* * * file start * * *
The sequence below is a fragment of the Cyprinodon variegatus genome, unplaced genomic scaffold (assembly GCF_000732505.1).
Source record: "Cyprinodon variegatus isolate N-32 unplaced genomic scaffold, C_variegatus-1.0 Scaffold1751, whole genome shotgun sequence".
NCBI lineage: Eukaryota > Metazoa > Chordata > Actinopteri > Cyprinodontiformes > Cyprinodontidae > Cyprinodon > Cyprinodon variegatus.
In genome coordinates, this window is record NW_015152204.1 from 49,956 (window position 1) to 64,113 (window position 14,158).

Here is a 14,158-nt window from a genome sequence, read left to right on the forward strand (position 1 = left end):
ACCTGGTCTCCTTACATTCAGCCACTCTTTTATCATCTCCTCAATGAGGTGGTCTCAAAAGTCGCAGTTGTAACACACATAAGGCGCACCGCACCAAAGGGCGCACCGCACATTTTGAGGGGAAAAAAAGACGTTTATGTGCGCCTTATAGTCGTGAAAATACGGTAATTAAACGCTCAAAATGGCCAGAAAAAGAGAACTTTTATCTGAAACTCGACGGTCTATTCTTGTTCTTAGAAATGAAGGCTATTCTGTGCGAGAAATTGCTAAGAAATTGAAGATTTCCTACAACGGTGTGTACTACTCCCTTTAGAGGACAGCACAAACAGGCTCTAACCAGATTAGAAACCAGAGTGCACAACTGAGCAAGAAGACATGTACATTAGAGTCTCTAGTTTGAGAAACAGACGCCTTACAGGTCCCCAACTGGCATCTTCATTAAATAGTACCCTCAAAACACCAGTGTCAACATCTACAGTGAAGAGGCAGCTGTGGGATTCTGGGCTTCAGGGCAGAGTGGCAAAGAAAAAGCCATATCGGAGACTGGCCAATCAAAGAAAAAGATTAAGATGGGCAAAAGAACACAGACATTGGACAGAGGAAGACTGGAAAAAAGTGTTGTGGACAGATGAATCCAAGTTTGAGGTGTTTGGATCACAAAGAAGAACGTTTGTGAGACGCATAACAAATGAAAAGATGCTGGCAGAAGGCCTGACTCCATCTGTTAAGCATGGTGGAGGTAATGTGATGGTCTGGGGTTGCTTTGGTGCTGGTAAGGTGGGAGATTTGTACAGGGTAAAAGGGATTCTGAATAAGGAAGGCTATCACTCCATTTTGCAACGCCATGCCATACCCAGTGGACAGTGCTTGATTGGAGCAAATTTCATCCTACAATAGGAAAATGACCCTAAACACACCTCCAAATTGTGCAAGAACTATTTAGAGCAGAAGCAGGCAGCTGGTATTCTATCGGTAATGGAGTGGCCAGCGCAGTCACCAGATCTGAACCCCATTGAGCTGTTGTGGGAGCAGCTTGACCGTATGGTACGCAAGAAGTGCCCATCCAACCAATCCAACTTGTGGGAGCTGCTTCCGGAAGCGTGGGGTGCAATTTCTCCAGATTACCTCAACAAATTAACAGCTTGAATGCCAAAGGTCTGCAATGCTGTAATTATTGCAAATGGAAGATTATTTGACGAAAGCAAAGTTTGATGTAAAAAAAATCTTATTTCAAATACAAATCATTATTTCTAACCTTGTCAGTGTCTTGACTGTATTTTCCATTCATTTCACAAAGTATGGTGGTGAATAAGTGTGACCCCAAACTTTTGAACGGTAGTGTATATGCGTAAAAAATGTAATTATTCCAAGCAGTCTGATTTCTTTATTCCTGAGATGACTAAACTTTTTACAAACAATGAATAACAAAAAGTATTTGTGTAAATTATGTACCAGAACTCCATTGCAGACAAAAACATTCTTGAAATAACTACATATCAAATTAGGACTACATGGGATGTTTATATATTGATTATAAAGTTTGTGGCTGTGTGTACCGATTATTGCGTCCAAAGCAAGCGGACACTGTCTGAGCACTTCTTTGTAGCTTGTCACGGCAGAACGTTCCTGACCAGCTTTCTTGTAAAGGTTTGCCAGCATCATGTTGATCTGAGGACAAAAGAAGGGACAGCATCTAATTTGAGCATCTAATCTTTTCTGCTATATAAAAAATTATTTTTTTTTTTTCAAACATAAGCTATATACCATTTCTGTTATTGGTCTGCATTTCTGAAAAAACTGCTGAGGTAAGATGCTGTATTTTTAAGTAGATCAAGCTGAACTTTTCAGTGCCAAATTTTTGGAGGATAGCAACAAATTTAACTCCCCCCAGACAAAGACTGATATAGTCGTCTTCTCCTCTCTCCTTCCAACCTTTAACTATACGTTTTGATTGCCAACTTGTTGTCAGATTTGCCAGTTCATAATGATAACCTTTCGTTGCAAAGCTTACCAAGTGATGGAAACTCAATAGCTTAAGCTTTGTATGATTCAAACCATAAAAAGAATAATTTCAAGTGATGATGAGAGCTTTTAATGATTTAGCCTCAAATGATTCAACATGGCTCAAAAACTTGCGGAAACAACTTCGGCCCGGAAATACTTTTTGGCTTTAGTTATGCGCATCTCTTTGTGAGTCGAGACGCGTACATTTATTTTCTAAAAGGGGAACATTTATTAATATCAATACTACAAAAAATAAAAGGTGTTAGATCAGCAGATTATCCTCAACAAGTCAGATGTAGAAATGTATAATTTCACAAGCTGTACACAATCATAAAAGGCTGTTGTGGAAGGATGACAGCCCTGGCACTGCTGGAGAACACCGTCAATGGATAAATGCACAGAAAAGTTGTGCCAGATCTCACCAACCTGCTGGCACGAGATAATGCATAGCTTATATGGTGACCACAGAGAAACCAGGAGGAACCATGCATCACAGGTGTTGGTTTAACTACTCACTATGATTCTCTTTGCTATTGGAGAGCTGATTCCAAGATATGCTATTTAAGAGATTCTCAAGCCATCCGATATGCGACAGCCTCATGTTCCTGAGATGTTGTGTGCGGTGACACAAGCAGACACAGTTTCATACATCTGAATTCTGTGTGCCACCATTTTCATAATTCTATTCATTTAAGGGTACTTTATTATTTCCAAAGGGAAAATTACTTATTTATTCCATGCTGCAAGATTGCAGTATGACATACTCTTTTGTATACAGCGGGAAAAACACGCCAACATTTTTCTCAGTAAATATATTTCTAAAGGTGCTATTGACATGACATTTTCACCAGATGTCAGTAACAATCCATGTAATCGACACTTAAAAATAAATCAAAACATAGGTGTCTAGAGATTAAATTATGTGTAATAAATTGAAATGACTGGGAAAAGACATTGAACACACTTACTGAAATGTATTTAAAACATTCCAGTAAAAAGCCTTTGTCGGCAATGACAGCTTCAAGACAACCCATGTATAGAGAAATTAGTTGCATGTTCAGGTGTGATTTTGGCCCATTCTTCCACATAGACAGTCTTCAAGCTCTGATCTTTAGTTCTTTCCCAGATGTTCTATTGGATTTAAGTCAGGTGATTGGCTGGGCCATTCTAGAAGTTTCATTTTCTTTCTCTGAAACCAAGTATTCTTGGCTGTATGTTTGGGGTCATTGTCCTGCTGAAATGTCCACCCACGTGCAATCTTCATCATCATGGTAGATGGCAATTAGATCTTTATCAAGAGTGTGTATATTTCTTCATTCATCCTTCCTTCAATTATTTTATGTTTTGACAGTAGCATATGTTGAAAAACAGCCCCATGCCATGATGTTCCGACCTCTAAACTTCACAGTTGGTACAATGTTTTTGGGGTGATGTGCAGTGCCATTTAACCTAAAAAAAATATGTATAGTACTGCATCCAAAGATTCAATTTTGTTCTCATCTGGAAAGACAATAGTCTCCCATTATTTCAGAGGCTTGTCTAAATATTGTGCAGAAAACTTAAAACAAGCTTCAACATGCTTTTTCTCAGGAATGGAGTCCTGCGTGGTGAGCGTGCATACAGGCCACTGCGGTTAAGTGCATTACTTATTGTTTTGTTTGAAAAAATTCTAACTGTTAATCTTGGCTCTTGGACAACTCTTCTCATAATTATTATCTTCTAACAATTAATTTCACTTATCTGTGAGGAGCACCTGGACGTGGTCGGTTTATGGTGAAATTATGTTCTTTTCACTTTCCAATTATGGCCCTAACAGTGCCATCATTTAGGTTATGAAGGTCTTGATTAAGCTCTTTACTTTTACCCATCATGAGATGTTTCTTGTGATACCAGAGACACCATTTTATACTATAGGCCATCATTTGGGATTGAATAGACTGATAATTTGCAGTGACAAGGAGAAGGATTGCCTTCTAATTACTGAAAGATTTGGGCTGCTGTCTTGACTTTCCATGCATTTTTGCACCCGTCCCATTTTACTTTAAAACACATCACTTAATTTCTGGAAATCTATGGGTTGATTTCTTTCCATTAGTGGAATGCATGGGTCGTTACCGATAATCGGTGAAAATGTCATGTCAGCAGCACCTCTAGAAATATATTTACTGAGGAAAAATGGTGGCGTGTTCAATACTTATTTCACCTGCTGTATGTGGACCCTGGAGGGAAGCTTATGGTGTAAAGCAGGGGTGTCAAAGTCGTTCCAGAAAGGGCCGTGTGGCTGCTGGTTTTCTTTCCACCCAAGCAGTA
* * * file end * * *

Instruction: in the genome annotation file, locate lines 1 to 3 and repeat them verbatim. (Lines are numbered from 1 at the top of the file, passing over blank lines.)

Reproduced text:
The sequence below is a fragment of the Cyprinodon variegatus genome, unplaced genomic scaffold (assembly GCF_000732505.1).
Source record: "Cyprinodon variegatus isolate N-32 unplaced genomic scaffold, C_variegatus-1.0 Scaffold1751, whole genome shotgun sequence".
NCBI lineage: Eukaryota > Metazoa > Chordata > Actinopteri > Cyprinodontiformes > Cyprinodontidae > Cyprinodon > Cyprinodon variegatus.